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Sunday, March 1, 2015

Methane-based Life Forms Can Survive On Titan

An artist's impression of the only spacecraft, Huygens to land on Titan. 
Researchers have stated that Titan, which is Saturn’s moon, can harbor life. They added that a large amount of methane present on Titan’s surface can easily form oxygen free cells.

This new study by the researchers from the Cornell University, challenges current theories which state that we should only look for alien life within the habitable zone of a remote star, rather than on icy space objects such as Titan.

According to the astronomers, the habitable zone of a star, also known as the Goldilocks zone, is an area within a solar system where planets can have liquid water on its surface, i.e. the zone is neither too hot nor too cold for water to evaporate, or, in the latter case, freeze.

However, the researchers who have an expertise in chemical engineering and astronomy speculate that primitive cells that are permeable to liquid methane and do not necessarily require oxygen to survive may dwell on Titan. They modeled a `different` type of life form – which is oxygen-free and methane-based – that can metabolize and reproduce similar to life on earth.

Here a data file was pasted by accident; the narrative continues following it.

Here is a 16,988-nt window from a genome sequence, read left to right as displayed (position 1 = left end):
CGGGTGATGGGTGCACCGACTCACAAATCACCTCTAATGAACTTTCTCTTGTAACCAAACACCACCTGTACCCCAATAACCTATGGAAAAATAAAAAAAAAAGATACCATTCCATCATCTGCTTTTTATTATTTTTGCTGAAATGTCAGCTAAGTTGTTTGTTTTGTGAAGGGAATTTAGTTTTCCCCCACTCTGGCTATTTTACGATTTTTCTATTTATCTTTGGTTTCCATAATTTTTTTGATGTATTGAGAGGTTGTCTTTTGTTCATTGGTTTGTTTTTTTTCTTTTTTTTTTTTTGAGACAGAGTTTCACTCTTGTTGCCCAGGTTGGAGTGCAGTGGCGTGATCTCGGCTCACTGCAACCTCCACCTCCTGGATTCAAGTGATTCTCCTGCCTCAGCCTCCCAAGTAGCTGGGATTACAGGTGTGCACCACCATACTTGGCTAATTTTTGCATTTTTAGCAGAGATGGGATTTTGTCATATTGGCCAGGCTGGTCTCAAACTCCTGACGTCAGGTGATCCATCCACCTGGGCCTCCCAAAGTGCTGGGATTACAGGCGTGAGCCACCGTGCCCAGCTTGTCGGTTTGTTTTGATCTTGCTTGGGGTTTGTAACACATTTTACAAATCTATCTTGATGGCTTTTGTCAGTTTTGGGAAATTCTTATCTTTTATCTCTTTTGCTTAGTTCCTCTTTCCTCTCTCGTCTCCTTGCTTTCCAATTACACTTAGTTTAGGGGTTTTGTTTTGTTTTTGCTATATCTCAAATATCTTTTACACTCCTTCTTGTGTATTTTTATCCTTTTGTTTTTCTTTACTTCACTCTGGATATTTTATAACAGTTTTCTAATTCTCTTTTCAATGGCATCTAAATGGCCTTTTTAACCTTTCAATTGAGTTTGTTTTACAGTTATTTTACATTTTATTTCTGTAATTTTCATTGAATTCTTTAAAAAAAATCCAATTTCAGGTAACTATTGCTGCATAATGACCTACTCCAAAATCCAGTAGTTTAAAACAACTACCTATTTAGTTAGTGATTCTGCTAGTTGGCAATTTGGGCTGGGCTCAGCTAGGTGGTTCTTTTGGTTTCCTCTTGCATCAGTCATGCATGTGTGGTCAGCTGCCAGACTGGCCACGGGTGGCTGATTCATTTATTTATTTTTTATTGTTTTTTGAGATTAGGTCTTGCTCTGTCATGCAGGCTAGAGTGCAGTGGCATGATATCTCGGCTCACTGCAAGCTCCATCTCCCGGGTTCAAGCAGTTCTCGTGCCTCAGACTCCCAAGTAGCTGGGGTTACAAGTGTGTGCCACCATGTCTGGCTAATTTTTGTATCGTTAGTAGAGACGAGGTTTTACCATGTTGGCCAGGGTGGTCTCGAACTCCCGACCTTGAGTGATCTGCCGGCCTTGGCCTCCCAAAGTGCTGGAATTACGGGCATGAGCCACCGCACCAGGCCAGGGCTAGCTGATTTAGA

Paulette Clancy, professor of Chemical and Biomolecular Engineering, and the lead author of the study, said, “We didn`t come in with any preconceptions about what should be in a membrane and what shouldn`t. We just worked with the compounds that, we knew were there and asked, `if this was your palette, what can you make out of that’.”

The researchers theorized cell membrane which is composed of small organic nitrogen compounds and capable of functioning in liquid methane temperatures of 292 degrees below zero. This is different to the life based on Earth, which based on the phospholipid bilayer membrane, the strong, permeable, water-based vesicle that houses the organic matter of every cell.

The cell membrane theorized by the researchers, weren’t based on water, but on methane, which has a much lower freezing point. They called it ‘azotosome’— ‘azote’ being the French word for nitrogen. The researchers employed a molecular dynamics method that screened for candidate compounds from methane for self-assembly into membrane-like structures.

The most promising compound they found is an acrylonitrile azotosome, which showed good stability, a strong barrier to decomposition, and a flexibility similar to that of phospholipid membranes on Earth. Acrylonitrile is a colorless, poisonous, liquid organic compound used in the manufacture of acrylic fibers, resins and thermoplastics – is present in Titan`s atmosphere.

The researchers added that the next step is to try and demonstrate how these cells would behave in the methane environment – what might be the analogue to reproduction and metabolism in oxygen-free, methane-based cells.

Source: http://www.voicechronicle.com/

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